"Open-hearted, Cooperative Relationships: Anti-racism"
Posted by Xiaojuan Shu on Jul 6, 2020
America has a long history of extreme racism. It has racism built into it from the very beginning; it is a fundamental aspect of this country. [...]
Then looking at the values of Buddhism – generosity, loving-kindness, compassion, equanimity, joy – all these different unselfish qualities are opposed to racism because all racism is fundamentally based on selfishness. [...]
Advice for Students
The first thing our students need to do is to look into themselves and see how much they’ve taken racist prejudices into themselves from their cultural surroundings. [...]
A huge element of mindfulness, of being aware of yourself, is to see the racist elements in yourself. [...] you have to look and see: where did those racist elements arise? To get rid of them in yourself is the first step of being able to have true feelings towards other people, feelings of loving-kindness, compassion, generosity, and so forth. If you have an open-hearted, cooperative, generous nature towards people, then you can get past your racism and engage people on a human level.
There is probably a fair amount of racism in everybody; and everybody, even when they don't consider themselves to be racist at all, still has prejudicial elements in their attitudes that come from our culture. You have stereotypical kinds of approaches to people that are being reinforced by society. Understanding that is a very important part of opening up the heart.
Evaluating Our Own Biases
[...] This is not just something you do because it's the thing that's happening right now, or because it emotionally feels satisfying to be involved in a cause. Rather, you should work on the actual relationships, person by person, in the interactions that you have with people, where you're able to generate that positivity towards people and understand our differences. It’s important that actual human beings relating to each other have that sense of human-to-human generosity in spirit, loving-kindness, and really appreciate the other person. Everyone can feel that when it’s happening.
I suggest that you listen carefully to people's experiences, have compassion and empathy with their experience, as they’re experiencing it themselves. Empathy with another's experience means not projecting what they should or should not do based on your experience. You need to cultivate empathy based on the other person's experience, which requires deep listening, caring, and paying attention with loving-kindness and generosity.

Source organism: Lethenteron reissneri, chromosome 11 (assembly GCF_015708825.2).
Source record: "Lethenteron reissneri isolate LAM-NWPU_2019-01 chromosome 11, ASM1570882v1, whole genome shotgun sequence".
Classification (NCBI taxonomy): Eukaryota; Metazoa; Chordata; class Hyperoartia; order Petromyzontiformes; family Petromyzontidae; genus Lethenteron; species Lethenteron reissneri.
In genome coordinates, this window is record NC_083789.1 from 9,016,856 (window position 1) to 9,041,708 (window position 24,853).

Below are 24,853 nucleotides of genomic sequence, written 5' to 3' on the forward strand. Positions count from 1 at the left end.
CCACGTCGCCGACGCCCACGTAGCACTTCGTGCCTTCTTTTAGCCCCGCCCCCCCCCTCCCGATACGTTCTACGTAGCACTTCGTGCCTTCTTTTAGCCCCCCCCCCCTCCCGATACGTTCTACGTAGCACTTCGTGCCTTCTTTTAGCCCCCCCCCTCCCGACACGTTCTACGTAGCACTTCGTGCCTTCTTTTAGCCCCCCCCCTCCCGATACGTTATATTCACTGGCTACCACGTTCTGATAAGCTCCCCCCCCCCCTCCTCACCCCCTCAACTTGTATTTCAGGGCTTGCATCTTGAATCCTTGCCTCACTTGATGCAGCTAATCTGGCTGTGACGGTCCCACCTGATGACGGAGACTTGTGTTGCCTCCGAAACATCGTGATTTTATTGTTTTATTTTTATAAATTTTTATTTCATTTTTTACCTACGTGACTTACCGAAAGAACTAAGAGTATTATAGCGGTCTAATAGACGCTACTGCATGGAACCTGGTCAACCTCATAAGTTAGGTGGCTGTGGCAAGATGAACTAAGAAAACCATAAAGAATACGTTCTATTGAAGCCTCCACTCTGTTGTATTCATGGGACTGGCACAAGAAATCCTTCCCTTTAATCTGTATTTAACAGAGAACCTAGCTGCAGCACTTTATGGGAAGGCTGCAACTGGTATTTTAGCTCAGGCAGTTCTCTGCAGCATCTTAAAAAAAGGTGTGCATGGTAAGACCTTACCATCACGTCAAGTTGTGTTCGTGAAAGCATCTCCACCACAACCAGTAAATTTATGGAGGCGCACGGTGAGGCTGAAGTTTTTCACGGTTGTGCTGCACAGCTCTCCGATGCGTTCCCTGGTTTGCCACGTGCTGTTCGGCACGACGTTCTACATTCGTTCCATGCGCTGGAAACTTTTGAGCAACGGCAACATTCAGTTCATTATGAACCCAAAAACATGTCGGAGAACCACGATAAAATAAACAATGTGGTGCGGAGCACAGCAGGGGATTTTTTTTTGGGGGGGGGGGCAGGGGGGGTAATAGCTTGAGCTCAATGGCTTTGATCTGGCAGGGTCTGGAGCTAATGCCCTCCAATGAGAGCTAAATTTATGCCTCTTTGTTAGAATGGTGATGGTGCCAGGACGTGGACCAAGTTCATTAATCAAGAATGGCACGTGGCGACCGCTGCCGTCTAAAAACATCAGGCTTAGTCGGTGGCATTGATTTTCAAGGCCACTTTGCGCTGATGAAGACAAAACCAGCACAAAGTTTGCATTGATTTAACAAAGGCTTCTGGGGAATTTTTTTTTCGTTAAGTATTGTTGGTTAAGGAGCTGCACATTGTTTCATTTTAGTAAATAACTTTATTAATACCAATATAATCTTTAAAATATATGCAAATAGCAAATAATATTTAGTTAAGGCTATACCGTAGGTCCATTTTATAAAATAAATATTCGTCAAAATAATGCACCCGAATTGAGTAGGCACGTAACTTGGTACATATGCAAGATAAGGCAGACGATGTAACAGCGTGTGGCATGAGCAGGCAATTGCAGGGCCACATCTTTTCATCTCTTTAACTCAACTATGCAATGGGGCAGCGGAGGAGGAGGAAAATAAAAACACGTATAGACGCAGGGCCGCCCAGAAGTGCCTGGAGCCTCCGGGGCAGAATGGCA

It’s not about an ideology or a cause; it's about human beings and their existence. Black rights are not liberal. It's not political. It's not left-wing. It's treating human beings as human beings. You don’t kill somebody. Not killing somebody is not an ideology. There was a total lack of humaneness in Minneapolis, and we need to cultivate humaneness.
The Way to Long-term, Sustainable Change
I think one good thing right now is that a huge percentage of younger people are against racism. If they can move towards seriously working on racism and its societal elements, it might make a real difference.
You have to be patient, though. You’re not going to make a fundamental difference in a year. It’s going to take constant action, taking one thing at a time. The justice system and policing are a really good place to start, but they are only the beginning. If people put out a certain effort over time, it could make a real difference.
Young people are getting behind this movement. It has a lot of capacity to get people involved and change their way of relating to other people. Come from a place of care, sympathy, empathy, and compassion. Feel the desire for the other persons’ empowerment and the right to the other persons’ empowerment.
Excerpted from Open-hearted, Cooperative Relationships: Anti-racism and the Buddhadharma by Doug Powers on the DRBU website.